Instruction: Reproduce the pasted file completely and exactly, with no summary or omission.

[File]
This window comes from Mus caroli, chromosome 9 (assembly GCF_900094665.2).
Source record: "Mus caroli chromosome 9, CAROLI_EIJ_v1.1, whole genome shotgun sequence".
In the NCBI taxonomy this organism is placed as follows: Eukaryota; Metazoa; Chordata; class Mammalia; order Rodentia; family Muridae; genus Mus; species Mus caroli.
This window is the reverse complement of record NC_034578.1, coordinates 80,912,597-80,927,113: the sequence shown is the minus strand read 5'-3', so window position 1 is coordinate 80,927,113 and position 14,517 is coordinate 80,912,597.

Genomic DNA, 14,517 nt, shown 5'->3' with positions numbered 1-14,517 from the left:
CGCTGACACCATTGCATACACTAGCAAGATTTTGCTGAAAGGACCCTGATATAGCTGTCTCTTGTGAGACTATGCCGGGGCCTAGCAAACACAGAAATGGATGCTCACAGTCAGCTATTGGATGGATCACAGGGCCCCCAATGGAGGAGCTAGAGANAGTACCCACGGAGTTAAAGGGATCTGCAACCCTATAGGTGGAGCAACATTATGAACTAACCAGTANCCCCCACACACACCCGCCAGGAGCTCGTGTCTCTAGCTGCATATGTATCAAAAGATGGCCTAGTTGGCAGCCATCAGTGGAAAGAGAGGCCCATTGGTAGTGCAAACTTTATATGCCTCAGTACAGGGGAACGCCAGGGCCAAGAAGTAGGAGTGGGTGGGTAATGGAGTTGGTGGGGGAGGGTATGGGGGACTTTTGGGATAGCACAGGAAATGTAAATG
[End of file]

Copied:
This window comes from Mus caroli, chromosome 9 (assembly GCF_900094665.2).
Source record: "Mus caroli chromosome 9, CAROLI_EIJ_v1.1, whole genome shotgun sequence".
In the NCBI taxonomy this organism is placed as follows: Eukaryota; Metazoa; Chordata; class Mammalia; order Rodentia; family Muridae; genus Mus; species Mus caroli.
This window is the reverse complement of record NC_034578.1, coordinates 80,912,597-80,927,113: the sequence shown is the minus strand read 5'-3', so window position 1 is coordinate 80,927,113 and position 14,517 is coordinate 80,912,597.

Genomic DNA, 14,517 nt, shown 5'->3' with positions numbered 1-14,517 from the left:
CGCTGACACCATTGCATACACTAGCAAGATTTTGCTGAAAGGACCCTGATATAGCTGTCTCTTGTGAGACTATGCCGGGGCCTAGCAAACACAGAAATGGATGCTCACAGTCAGCTATTGGATGGATCACAGGGCCCCCAATGGAGGAGCTAGAGANAGTACCCACGGAGTTAAAGGGATCTGCAACCCTATAGGTGGAGCAACATTATGAACTAACCAGTANCCCCCACACACACCCGCCAGGAGCTCGTGTCTCTAGCTGCATATGTATCAAAAGATGGCCTAGTTGGCAGCCATCAGTGGAAAGAGAGGCCCATTGGTAGTGCAAACTTTATATGCCTCAGTACAGGGGAACGCCAGGGCCAAGAAGTAGGAGTGGGTGGGTAATGGAGTTGGTGGGGGAGGGTATGGGGGACTTTTGGGATAGCACAGGAAATGTAAATG